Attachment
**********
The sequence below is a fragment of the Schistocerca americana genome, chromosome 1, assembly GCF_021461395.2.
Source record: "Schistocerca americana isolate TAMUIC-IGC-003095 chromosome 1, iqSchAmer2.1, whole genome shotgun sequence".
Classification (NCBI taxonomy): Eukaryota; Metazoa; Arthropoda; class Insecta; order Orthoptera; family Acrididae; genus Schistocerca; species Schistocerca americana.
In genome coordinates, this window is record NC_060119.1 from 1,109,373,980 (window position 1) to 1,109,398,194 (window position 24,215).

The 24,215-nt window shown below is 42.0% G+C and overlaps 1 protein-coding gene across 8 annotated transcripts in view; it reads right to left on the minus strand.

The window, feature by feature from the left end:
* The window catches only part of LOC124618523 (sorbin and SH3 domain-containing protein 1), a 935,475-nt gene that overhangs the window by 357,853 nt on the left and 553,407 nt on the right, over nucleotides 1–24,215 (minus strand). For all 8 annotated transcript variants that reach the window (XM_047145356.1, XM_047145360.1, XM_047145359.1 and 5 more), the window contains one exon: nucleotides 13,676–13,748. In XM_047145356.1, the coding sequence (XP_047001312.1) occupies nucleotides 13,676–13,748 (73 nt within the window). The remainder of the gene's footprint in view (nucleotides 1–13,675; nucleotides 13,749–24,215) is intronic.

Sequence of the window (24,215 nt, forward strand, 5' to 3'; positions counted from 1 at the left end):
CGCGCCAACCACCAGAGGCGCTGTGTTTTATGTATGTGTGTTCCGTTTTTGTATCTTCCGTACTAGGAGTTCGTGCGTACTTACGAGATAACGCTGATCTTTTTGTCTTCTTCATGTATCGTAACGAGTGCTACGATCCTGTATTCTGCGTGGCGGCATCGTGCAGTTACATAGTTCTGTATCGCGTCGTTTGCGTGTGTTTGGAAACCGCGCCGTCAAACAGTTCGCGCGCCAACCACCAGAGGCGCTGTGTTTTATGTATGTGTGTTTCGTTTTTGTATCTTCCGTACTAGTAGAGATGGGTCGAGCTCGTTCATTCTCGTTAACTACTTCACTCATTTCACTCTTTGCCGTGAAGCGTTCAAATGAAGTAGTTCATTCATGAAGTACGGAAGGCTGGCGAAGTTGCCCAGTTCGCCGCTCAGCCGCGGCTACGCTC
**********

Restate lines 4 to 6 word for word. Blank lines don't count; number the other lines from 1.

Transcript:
In genome coordinates, this window is record NC_060119.1 from 1,109,373,980 (window position 1) to 1,109,398,194 (window position 24,215).

The 24,215-nt window shown below is 42.0% G+C and overlaps 1 protein-coding gene across 8 annotated transcripts in view; it reads right to left on the minus strand.

The window, feature by feature from the left end: